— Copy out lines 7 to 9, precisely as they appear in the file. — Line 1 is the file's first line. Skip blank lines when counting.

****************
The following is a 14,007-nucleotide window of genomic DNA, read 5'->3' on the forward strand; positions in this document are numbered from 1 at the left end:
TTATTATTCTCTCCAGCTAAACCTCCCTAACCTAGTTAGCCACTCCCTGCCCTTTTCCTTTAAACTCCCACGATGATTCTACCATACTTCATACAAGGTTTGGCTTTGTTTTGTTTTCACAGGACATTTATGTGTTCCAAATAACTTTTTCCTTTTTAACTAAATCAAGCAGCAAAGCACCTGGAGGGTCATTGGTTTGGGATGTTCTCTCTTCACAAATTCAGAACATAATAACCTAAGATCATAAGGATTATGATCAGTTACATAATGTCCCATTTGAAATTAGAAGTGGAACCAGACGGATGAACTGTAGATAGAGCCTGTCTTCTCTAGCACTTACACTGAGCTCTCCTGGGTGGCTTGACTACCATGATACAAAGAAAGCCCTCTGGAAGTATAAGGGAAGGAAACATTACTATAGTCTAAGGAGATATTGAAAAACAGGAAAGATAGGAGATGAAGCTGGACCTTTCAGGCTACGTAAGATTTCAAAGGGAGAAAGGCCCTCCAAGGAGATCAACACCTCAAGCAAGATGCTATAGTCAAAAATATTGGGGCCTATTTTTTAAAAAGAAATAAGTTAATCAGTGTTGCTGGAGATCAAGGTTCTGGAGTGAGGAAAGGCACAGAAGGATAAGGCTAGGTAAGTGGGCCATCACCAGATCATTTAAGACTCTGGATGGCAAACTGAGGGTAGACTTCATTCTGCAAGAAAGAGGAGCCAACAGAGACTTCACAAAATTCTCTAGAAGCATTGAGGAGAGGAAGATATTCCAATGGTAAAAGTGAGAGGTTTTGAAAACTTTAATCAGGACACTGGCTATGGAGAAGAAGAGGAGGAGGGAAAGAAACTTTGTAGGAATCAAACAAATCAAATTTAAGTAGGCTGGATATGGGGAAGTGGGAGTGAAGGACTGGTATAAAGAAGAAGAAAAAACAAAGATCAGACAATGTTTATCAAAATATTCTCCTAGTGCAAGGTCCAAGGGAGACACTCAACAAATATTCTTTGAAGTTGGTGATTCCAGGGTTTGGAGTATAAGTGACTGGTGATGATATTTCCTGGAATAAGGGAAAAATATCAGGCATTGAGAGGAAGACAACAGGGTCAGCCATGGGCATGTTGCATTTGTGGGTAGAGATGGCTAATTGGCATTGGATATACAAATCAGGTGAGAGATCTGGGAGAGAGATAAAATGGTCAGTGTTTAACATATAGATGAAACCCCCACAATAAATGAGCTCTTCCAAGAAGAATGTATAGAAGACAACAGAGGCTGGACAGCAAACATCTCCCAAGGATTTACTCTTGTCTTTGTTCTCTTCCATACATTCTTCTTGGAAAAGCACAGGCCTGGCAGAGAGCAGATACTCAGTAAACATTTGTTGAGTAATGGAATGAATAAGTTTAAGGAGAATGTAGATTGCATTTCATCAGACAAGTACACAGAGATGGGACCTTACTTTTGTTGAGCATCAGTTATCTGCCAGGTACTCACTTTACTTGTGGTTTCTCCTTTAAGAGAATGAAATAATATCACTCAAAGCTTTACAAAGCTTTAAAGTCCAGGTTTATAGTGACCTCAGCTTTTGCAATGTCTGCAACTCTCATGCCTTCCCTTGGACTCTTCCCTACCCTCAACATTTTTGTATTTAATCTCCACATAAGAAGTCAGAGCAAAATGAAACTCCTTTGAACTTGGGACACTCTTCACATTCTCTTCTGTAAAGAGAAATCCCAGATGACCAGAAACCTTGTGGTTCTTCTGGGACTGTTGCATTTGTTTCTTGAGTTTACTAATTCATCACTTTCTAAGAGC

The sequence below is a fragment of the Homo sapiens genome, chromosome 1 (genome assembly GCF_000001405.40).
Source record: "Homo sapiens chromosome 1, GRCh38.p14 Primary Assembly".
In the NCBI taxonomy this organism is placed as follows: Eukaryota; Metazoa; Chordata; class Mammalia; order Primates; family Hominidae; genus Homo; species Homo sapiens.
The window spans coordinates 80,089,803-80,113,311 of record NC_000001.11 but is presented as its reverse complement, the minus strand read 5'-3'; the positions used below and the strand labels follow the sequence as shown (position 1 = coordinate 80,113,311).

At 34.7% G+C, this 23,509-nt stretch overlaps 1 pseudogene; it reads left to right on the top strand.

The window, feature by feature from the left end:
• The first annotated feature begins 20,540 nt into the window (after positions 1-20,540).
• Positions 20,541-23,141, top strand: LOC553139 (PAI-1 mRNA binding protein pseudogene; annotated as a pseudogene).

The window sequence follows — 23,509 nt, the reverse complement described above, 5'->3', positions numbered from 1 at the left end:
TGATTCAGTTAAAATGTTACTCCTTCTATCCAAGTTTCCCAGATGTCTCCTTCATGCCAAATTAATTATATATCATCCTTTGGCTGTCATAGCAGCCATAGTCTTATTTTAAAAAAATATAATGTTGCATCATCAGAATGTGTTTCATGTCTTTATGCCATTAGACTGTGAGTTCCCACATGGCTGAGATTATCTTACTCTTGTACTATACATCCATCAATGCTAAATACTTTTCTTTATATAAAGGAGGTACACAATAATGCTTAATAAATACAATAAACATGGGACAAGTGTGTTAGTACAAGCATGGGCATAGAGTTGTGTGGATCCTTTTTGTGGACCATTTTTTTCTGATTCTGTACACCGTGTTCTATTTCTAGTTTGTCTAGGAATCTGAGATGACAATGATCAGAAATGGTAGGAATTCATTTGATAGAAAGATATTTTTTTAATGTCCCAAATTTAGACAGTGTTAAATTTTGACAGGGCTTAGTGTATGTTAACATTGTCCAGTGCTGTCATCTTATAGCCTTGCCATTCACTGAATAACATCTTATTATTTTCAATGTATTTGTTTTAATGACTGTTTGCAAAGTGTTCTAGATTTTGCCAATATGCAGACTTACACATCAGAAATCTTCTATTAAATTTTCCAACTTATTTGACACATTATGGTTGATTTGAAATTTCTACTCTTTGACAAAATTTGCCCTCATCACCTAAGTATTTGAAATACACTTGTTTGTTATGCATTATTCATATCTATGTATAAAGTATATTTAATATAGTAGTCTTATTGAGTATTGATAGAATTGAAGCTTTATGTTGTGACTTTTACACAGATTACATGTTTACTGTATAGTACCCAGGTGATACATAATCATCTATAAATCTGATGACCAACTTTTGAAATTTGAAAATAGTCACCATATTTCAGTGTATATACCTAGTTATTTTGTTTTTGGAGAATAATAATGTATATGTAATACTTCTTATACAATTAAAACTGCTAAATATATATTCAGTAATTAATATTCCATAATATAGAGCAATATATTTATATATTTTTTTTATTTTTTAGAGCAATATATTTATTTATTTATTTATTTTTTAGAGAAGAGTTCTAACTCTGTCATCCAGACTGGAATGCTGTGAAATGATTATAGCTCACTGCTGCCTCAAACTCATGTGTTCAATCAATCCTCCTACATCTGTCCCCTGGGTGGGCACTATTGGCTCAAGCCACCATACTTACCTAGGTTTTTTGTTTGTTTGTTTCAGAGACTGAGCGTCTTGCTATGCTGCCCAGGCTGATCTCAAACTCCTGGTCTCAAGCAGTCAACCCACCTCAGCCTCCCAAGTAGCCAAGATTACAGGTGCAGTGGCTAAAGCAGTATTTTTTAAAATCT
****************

At 34.7% G+C, this 23,509-nt stretch overlaps 1 pseudogene; it reads left to right on the top strand.

The window, feature by feature from the left end:
• The first annotated feature begins 20,540 nt into the window (after positions 1-20,540).